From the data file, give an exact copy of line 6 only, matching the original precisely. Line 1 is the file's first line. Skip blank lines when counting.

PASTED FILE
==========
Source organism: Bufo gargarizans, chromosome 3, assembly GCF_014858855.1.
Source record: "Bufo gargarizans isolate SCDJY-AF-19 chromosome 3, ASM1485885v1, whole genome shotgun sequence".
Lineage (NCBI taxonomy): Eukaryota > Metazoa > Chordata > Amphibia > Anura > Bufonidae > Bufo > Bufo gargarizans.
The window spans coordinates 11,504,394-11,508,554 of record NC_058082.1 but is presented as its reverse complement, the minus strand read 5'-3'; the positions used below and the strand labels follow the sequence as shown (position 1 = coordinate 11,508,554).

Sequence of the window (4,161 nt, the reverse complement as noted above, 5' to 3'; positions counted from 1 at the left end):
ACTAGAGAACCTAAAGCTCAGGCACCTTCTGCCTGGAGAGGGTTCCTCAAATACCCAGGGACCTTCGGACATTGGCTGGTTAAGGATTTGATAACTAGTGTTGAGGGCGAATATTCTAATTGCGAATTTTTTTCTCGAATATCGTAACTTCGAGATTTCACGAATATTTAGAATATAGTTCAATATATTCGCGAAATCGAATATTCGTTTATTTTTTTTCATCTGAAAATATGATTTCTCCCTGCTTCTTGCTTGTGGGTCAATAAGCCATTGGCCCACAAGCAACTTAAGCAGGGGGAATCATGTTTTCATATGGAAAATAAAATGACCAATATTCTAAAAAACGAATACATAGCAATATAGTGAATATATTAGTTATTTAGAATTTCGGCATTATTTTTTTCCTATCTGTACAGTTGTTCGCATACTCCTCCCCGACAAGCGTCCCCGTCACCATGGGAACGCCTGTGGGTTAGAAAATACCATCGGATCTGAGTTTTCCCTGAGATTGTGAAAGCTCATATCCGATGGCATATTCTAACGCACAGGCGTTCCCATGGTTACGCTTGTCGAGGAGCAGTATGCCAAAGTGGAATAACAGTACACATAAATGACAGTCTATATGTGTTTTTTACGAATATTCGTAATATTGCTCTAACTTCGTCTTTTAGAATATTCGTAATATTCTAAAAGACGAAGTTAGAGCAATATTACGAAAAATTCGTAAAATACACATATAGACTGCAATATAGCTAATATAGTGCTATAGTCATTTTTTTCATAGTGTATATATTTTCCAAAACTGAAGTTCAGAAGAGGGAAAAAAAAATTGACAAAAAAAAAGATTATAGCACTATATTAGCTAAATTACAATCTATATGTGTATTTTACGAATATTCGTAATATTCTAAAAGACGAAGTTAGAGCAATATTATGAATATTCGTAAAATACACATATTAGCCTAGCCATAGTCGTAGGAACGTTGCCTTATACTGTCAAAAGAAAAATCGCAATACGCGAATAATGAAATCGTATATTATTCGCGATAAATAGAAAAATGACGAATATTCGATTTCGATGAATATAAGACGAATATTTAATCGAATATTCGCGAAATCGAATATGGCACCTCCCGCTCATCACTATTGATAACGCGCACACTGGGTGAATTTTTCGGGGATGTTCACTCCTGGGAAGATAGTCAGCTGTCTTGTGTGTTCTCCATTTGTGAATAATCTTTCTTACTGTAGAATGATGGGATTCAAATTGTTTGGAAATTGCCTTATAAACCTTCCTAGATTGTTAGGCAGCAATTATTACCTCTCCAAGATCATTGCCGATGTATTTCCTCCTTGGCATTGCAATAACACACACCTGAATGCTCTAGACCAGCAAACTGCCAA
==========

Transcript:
ACTAGAGAACCTAAAGCTCAGGCACCTTCTGCCTGGAGAGGGTTCCTCAAATACCCAGGGACCTTCGGACATTGGCTGGTTAAGGATTTGATAACTAGTGTTGAGGGCGAATATTCTAATTGCGAATTTTTTTCTCGAATATCGTAACTTCGAGATTTCACGAATATTTAGAATATAGTTCAATATATTCGCGAAATCGAATATTCGTTTATTTTTTTTCATCTGAAAATATGATTTCTCCCTGCTTCTTGCTTGTGGGTCAATAAGCCATTGGCCCACAAGCAACTTAAGCAGGGGGAATCATGTTTTCATATGGAAAATAAAATGACCAATATTCTAAAAAACGAATACATAGCAATATAGTGAATATATTAGTTATTTAGAATTTCGGCATTATTTTTTTCCTATCTGTACAGTTGTTCGCATACTCCTCCCCGACAAGCGTCCCCGTCACCATGGGAACGCCTGTGGGTTAGAAAATACCATCGGATCTGAGTTTTCCCTGAGATTGTGAAAGCTCATATCCGATGGCATATTCTAACGCACAGGCGTTCCCATGGTTACGCTTGTCGAGGAGCAGTATGCCAAAGTGGAATAACAGTACACATAAATGACAGTCTATATGTGTTTTTTACGAATATTCGTAATATTGCTCTAACTTCGTCTTTTAGAATATTCGTAATATTCTAAAAGACGAAGTTAGAGCAATATTACGAAAAATTCGTAAAATACACATATAGACTGCAATATAGCTAATATAGTGCTATAGTCATTTTTTTCATAGTGTATATATTTTCCAAAACTGAAGTTCAGAAGAGGGAAAAAAAAATTGACAAAAAAAAAGATTATAGCACTATATTAGCTAAATTACAATCTATATGTGTATTTTACGAATATTCGTAATATTCTAAAAGACGAAGTTAGAGCAATATTATGAATATTCGTAAAATACACATATTAGCCTAGCCATAGTCGTAGGAACGTTGCCTTATACTGTCAAAAGAAAAATCGCAATACGCGAATAATGAAATCGTATATTATTCGCGATAAATAGAAAAATGACGAATATTCGATTTCGATGAATATAAGACGAATATTTAATCGAATATTCGCGAAATCGAATATGGCACCTCCCGCTCATCACTATTGATAACGCGCACACTGGGTGAATTTTTCGGGGATGTTCACTCCTGGGAAGATAGTCAGCTGTCTTGTGTGTTCTCCATTTGTGAATAATCTTTCTTACTGTAGAATGATGGGATTCAAATTGTTTGGAAATTGCCTTATAAACCTTCCTAGATTGTTAGGCAGCAATTATTACCTCTCCAAGATCATTGCCGATGTATTTCCTCCTTGGCATTGCAATAACACACACCTGAATGCTCTAGACCAGCAAACTGCCAA